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        What is Mannerism?

      • Mannerism is a term developed in the present century to describe the artistic manifestations, principally Italian, of the period c.15201600. During these years many major works were produced which cannot be called Renaissance or Baroque without rendering these terms meaningless. The word maniera, from which Mannerism is derived, was used by Vasari (himself a notorious practitioner) to describe the schematic quality of much of the work produced, based on intellectual preconceptions rather than direct visual perceptions. Much of Mannerism consists of deliberately flouting the 'Rules' deduced from classical art and established during the Renaissance. This presupposes an educated spectator; otherwise there is no point in breaking the rules. The effect is more obvious in architecture, since the Rules there are both more simple and more rigid, and the works of Giulio Romano show him to have been a major Mannerist architect although less important as a painter.

        The principal characteristics of a Mannerist work of art include an insistence on the primacy of the human figure, which, however, is set in strainer poses, wilfully distorted and elongated, while the muscles are sometimes also grossly overemphasized. The composition is usually forced and unclear, with the principal subject set in a corner or in the background, with great discrepancies of scale between the figures and with the perspective treated more often as a piece of virtuosity than as a contribution to the lucidity of the narrative. The colour of a Mannerist picture is always vivid and often harsh, since it is intended to heighten the emotional effect rather than describe the forms; many Mannerists also have a preference for 'shot' colours, red blending into orange, yellow into green, and so on. It is essentially an unquiet style, subjective and emotional, and was therefore well fitted to be rediscovered and defined during the 1920s, but it is certainly wrong - as Marxist critics do - to equate it wholly with the disturbed political and social conditions prevailing in Central Italy after the Sack of Rome in 1527. These conditions, however influential, were more or less permanent; but it is fair to say that these disturbances, and particularly the unsettling effect of the Reformation (with its doctrine of private judgement) and the Counter-Reformation (with its repressive and didactic aspects), led to the abandonment of the serenity and calm classicism of the High Renaissance, of the art of Bramante and Raphael. Much of Mannerism is a conscious artistic revolution against the qualities summarized in Raphael: it is even possible to see Michelangelo's Last Judgement as a renunciation of the ideas underlying his own Sistine Ceiling. By about 1520 it was clear that the very perfection of Raphael was an impasse for his successors, leading only to pointless emulation; and his gifted pupil, Giulio Romano, therefore turned to an exaggeration of facial expression, gesture and lighting, derived partly from Raphael himself (the Transfiguration) but even more from Michelangelo, in an attempt to conquer entirely new fields of emotional expressiveness. The overwhelming greatness of Michelangelo is another major factor. His single-minded and sculptural devotion to the male nude led to many minor painters eschewing the painting of landscapes and accessories in a desire to storm the artistic heights of disegno, with all its difficulties of anatomy, composition and contrapposto. This was particularly important to sculptors like Giovanni da Bologna or Ammanati.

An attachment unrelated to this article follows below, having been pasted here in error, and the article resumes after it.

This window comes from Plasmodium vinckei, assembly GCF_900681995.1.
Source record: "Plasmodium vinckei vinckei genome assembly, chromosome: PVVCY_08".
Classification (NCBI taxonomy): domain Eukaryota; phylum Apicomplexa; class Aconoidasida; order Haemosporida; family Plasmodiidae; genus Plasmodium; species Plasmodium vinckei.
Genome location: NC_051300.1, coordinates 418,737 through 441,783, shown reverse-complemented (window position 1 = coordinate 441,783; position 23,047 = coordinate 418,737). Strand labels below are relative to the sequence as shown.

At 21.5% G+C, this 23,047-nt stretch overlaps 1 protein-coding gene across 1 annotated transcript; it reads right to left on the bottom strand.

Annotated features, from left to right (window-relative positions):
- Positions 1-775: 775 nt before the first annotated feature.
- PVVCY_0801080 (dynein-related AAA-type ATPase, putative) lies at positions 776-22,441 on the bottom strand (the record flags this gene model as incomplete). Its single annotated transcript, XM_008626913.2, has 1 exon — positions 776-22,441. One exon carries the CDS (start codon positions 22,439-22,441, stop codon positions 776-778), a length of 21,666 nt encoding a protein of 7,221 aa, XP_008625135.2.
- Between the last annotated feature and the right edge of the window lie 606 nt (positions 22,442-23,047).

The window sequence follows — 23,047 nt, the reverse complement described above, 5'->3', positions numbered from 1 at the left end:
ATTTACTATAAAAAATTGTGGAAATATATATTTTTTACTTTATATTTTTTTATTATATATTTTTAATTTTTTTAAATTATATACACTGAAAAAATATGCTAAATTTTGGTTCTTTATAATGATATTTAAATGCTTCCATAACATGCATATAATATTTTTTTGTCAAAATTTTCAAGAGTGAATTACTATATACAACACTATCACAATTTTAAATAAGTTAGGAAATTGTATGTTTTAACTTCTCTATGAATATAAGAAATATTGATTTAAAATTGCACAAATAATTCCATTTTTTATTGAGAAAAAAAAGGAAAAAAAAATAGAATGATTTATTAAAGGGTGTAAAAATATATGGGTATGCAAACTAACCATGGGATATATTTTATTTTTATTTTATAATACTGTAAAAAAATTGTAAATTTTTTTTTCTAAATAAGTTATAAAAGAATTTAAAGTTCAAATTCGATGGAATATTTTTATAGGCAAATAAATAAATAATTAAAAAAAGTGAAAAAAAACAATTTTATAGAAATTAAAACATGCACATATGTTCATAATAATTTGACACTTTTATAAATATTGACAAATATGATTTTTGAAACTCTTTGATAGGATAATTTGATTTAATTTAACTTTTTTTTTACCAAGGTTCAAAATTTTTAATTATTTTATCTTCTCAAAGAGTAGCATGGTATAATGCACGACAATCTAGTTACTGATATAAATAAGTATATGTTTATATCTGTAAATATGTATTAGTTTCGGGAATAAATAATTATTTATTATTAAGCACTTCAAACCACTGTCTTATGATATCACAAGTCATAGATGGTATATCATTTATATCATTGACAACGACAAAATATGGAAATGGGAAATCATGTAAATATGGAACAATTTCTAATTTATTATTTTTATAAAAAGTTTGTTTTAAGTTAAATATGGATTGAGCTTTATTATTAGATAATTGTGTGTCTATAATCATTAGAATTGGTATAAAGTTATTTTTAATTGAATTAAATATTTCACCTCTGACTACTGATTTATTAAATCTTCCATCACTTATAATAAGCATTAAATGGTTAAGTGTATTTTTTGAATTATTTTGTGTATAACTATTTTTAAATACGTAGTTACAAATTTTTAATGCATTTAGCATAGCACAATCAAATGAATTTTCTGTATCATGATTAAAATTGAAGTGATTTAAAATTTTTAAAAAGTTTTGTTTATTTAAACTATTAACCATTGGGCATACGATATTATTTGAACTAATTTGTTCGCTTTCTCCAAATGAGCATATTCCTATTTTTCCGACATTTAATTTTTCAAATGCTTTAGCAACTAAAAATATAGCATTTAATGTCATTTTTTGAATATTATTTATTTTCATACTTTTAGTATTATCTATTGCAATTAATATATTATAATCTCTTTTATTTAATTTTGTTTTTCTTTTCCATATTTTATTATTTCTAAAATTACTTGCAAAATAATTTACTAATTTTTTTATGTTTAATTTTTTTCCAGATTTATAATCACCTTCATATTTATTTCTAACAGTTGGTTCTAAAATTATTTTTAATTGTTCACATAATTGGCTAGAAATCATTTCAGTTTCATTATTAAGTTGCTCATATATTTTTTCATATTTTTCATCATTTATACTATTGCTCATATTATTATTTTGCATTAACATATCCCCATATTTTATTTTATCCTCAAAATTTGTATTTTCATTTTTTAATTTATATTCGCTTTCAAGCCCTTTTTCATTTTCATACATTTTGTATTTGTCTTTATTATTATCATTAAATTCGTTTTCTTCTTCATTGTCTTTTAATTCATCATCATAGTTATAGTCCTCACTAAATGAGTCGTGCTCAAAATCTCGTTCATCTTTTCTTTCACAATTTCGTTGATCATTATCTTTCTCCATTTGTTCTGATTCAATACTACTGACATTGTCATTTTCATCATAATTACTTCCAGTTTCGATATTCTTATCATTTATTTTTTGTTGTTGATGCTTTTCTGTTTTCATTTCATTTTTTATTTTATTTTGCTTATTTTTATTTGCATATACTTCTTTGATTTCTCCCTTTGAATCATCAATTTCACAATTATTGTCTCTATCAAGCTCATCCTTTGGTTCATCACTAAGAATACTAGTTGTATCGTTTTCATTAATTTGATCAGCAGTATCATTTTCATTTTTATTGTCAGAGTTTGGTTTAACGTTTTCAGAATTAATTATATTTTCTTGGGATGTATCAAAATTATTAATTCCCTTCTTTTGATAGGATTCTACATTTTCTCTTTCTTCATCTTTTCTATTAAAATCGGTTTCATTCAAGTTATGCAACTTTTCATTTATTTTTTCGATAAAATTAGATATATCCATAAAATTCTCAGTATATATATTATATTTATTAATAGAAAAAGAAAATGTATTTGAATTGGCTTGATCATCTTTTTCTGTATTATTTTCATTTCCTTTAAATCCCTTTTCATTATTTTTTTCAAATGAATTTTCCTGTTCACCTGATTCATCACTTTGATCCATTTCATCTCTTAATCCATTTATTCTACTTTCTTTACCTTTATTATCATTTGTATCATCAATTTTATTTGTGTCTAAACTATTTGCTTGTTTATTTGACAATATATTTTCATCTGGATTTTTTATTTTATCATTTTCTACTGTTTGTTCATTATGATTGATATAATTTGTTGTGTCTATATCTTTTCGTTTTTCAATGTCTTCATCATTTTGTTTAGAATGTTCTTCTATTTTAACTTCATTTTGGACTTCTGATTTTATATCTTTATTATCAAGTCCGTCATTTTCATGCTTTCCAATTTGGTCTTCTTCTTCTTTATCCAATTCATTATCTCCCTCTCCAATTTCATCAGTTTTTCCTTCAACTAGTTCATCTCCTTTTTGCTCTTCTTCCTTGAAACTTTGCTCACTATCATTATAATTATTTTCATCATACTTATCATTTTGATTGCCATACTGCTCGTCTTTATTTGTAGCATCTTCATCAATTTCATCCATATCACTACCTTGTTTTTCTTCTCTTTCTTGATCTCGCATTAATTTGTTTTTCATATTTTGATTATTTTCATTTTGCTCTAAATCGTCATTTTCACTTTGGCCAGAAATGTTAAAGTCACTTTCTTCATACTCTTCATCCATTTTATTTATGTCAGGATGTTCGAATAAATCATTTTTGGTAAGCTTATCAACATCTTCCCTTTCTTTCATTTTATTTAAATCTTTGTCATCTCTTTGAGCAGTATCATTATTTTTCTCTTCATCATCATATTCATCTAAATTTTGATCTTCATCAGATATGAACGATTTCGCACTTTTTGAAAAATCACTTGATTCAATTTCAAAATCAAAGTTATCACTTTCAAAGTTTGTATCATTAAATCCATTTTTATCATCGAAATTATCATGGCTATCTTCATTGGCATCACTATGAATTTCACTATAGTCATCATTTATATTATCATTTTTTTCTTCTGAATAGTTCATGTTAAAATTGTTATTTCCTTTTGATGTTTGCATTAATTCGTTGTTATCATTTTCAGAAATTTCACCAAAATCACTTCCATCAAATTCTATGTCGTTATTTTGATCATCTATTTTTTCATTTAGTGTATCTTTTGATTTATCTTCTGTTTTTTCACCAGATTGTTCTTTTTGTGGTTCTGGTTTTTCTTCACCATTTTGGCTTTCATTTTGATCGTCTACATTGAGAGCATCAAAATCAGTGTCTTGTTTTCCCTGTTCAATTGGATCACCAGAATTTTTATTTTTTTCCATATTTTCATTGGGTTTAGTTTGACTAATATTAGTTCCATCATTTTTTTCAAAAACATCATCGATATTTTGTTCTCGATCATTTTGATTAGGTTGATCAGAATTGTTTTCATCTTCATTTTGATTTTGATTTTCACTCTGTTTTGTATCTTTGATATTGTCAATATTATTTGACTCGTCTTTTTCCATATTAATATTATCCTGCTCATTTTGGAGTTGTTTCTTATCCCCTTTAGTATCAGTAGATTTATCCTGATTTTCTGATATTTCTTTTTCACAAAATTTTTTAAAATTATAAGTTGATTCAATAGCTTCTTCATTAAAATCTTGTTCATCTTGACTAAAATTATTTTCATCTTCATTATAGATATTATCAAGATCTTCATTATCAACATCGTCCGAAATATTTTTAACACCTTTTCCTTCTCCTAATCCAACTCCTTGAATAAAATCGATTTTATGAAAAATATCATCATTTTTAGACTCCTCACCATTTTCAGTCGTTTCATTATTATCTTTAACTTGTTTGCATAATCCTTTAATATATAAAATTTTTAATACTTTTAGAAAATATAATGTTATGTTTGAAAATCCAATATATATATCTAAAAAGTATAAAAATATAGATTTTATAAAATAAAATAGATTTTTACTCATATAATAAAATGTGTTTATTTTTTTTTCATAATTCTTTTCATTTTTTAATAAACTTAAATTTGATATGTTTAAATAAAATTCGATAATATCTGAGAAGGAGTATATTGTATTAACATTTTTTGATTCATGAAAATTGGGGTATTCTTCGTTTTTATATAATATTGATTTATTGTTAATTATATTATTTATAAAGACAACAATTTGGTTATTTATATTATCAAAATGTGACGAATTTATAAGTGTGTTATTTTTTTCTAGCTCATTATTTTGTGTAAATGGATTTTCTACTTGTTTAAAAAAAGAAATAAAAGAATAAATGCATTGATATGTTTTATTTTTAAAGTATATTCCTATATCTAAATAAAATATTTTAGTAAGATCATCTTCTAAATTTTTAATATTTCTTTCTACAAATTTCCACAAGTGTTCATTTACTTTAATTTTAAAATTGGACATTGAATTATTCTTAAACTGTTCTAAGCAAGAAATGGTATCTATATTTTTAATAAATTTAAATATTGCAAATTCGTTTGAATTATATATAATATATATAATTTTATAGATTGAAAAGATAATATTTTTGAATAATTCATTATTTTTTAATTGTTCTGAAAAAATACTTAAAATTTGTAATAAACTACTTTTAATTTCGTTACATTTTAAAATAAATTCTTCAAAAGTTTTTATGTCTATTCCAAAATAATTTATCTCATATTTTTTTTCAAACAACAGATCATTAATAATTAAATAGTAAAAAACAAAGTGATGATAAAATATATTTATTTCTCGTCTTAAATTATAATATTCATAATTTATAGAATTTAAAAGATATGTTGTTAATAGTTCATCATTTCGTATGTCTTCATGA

On the whole, Mannerism is a style best suited to neurotic artists such as Pontormo, Rosso and Parmigianino, all of whom produced major works, as well as such great masters as Michelangelo, Tintoretto and El Greco. There were also many very dull painters who strained every nerve to be neurotically interesting, but produced only frenziedly gesticulating and twisted figures in insipidly repetitive contrapposto, derived from Michelangelo. It should be observed, however, that Mannerism had relatively little effect in Venice, where the political conditions which favoured the style in Central Italy did not obtain. From Vasari and Pellegrino Tibaldi elegant petrifaction set in - as in the splendidly null Court portraits of Bronzino - and the style eventually died of inanition at the hands of the Cavaliere d'Arpino. It was succeeded by a wave of returning confidence and vitality coupled with a return to Nature in the Baroque.

      • Source: The Penguin Dictionary of Art and Artists (Penguin Reference Books)

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